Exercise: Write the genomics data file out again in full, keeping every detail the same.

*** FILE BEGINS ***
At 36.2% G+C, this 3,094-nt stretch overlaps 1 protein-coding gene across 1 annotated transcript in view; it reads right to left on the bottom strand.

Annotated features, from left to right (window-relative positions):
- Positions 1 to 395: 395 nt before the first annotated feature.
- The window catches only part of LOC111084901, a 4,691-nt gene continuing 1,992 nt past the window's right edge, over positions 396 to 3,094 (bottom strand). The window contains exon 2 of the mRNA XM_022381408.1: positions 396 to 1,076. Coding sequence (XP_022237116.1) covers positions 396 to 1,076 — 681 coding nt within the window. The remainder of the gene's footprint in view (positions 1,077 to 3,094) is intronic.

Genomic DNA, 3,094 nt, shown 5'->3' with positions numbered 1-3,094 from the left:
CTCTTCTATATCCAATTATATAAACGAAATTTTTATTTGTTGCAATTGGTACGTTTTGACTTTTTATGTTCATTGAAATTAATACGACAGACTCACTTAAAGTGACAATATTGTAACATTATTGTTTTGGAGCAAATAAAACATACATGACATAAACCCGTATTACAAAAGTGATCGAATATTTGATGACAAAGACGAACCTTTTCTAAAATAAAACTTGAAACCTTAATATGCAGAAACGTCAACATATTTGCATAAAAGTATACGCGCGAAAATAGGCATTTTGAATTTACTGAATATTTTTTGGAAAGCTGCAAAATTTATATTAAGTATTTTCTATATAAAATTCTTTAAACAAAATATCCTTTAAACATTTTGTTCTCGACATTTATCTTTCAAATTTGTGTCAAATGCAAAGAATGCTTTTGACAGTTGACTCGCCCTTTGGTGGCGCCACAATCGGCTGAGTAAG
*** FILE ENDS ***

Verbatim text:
At 36.2% G+C, this 3,094-nt stretch overlaps 1 protein-coding gene across 1 annotated transcript in view; it reads right to left on the bottom strand.

Annotated features, from left to right (window-relative positions):
- Positions 1 to 395: 395 nt before the first annotated feature.
- The window catches only part of LOC111084901, a 4,691-nt gene continuing 1,992 nt past the window's right edge, over positions 396 to 3,094 (bottom strand). The window contains exon 2 of the mRNA XM_022381408.1: positions 396 to 1,076. Coding sequence (XP_022237116.1) covers positions 396 to 1,076 — 681 coding nt within the window. The remainder of the gene's footprint in view (positions 1,077 to 3,094) is intronic.

Genomic DNA, 3,094 nt, shown 5'->3' with positions numbered 1-3,094 from the left:
CTCTTCTATATCCAATTATATAAACGAAATTTTTATTTGTTGCAATTGGTACGTTTTGACTTTTTATGTTCATTGAAATTAATACGACAGACTCACTTAAAGTGACAATATTGTAACATTATTGTTTTGGAGCAAATAAAACATACATGACATAAACCCGTATTACAAAAGTGATCGAATATTTGATGACAAAGACGAACCTTTTCTAAAATAAAACTTGAAACCTTAATATGCAGAAACGTCAACATATTTGCATAAAAGTATACGCGCGAAAATAGGCATTTTGAATTTACTGAATATTTTTTGGAAAGCTGCAAAATTTATATTAAGTATTTTCTATATAAAATTCTTTAAACAAAATATCCTTTAAACATTTTGTTCTCGACATTTATCTTTCAAATTTGTGTCAAATGCAAAGAATGCTTTTGACAGTTGACTCGCCCTTTGGTGGCGCCACAATCGGCTGAGTAAG